Local temporary home directories will be used. They will be setup from a template with a default browser configuration. They will be specific to each machine. This should avoid disk quota problems or access to files left in their home directory (although see above). There is a problem if the machine fails and a local disk account is used as they could lose work (applies equally to a network file space server failing of course). Machines do not normally exhibit a fault while running but at switch on time. We could try to allocate fewer students than the number of machines in the lab, so we can have enough spares for any hardware problems. Recovering lost work could be a problem in this case though. Assuming that this will be very rare, could we have someone to "mark on-line", i.e. ask the student how they were planning to solve the problem without actually re-writing everything?

The students could accidentally delete their own work. We should simply use the submit mechanism for checkpointing, since this allows repeated submissions and is the same as the proposed final submission mechanism. However this would require someone with access to the submit system to recover work if necessary. This leaves the initiative to the students but we could remind them, say, every hour. Also alias the remove command to save a copy somewhere as some people do anyway.

How to guard against a student at 5mins before the end of the exam saying they have accidentally deleted everything and forgot to make any checkpoints (it is easy enough to forge by copying/overwriting files)?


The final work would be submitted using the familiar submit command and marked off-line. This only requires access to an NFS file system.


We can probably automate switching lab machines to locked down mode in preparation for an examination, but each may need to be individually checked manually before the exam to ensure it was properly locked down (if it is not updating itself properly from central configuration for some reason the lockdown could fail - we may be able to automate an initial test to minimize the work). If someone was logged on during lockdown it may be possible to subvert some of the mechanism, so the lab needs to be cleared sufficiently before this takes place (and all remote login sessions to machines disabled and existing remote sessions would need to be forcibly disconnected). Machines will also need to be dropped out of the Condor pool, to avoid any possible loading and interaction with other jobs.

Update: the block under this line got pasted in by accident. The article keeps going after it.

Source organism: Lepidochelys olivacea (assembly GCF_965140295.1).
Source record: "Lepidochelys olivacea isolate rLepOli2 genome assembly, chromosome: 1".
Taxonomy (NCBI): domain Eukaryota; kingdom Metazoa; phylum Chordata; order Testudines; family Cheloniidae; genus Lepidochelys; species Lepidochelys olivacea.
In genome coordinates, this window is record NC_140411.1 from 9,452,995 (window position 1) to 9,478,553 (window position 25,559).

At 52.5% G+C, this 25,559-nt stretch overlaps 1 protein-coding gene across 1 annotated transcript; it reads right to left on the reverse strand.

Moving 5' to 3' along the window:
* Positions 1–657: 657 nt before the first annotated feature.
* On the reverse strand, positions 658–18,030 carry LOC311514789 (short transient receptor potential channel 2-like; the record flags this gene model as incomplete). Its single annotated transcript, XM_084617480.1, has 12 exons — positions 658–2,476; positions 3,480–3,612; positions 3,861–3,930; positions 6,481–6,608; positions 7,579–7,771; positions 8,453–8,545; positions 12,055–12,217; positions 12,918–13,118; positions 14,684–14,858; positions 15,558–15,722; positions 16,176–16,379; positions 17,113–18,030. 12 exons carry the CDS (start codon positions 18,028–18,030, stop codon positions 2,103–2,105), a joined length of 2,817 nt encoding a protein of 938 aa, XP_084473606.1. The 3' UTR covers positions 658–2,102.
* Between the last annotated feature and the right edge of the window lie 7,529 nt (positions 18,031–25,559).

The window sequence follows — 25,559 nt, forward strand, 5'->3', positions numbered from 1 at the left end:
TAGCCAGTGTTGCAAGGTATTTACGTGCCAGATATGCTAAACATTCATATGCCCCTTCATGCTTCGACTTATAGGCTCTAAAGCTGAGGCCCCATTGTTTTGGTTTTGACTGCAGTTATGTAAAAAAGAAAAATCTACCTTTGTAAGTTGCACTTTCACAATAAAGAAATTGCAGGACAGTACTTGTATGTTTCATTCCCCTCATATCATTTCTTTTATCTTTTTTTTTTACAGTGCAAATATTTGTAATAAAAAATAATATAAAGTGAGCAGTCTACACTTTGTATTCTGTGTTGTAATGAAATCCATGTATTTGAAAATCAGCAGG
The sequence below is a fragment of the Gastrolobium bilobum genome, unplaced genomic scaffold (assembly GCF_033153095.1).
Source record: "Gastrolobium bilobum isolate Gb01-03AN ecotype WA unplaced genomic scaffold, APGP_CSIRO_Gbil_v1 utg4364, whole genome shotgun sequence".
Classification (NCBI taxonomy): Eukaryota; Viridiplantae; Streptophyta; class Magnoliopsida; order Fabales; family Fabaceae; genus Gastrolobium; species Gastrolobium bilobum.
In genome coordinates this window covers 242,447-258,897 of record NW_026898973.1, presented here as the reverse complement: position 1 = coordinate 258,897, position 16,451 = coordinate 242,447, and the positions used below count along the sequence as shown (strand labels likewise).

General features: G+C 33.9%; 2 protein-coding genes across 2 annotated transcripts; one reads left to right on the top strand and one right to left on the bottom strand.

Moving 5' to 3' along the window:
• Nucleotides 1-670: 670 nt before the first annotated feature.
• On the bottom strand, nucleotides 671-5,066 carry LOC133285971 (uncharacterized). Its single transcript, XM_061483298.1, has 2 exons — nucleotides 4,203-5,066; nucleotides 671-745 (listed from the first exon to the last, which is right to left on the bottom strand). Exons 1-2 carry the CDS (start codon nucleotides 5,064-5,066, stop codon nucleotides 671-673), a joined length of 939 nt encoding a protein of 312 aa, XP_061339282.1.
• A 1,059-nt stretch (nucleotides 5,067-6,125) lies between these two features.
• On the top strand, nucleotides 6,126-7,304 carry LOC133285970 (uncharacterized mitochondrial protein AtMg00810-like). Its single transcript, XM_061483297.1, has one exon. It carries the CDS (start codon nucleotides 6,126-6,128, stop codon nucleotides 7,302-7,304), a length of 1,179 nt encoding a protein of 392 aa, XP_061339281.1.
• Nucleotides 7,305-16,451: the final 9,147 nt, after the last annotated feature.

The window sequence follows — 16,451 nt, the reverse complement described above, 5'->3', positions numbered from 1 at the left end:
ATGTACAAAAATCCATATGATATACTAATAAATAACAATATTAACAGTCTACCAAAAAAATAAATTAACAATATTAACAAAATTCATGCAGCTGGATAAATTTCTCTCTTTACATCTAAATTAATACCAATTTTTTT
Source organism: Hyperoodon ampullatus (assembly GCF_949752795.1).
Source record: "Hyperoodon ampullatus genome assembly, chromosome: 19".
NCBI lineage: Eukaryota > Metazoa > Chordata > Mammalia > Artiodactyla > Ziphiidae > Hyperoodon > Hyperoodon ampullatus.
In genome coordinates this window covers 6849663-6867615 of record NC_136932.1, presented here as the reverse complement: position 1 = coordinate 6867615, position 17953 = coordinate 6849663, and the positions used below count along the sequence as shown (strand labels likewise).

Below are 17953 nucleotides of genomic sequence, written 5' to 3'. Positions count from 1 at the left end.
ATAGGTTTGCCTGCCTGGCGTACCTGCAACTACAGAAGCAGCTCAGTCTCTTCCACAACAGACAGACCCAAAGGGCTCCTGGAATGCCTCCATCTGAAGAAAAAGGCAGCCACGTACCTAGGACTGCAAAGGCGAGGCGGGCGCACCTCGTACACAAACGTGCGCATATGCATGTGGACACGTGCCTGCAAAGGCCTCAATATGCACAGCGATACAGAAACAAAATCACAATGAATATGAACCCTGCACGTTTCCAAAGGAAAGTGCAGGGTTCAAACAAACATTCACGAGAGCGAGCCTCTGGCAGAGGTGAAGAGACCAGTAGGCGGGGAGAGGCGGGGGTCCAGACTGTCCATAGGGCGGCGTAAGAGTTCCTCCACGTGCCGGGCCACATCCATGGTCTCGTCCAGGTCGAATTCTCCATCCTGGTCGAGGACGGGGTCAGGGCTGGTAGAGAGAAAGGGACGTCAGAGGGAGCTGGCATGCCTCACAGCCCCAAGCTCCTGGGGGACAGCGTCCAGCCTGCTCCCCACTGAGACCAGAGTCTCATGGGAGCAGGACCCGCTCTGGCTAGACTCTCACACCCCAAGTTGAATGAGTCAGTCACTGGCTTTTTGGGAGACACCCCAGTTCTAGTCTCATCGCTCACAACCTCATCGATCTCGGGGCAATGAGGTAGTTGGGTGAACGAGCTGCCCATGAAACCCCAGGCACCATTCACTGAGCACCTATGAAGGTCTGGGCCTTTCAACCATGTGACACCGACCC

Left Content

Students could easily enough leave content on the machines up to a week in advance (eg. in /tmp). As part of the lock down procedure we would need to ensure all publically writable areas are wiped. They could also leave background processes running in memory with content so all user processes would also need to be terminated.

Students should be randomly assigned to machines - Bob Fisher


There will need to be procedures for a single users machine failing as well as for infrastructure failing (affecting all users). I assume something similar exists for normal examinations (eg. power failure)? I don't know what the University rules are for examinations that get interrupted. It shouldn't be hard to adopt the same practices.

Other Points

We should keep logs of all programmes run which are then post-processed to detect anomalies (eg. something we've forgotten, etc) - Bob Fisher

-- TimColles - 15 Aug 2007

-- GeorgeRoss - 20 Aug 2007

Topic revision: r15 - 23 Jan 2019 - 13:44:52 - GrahamDutton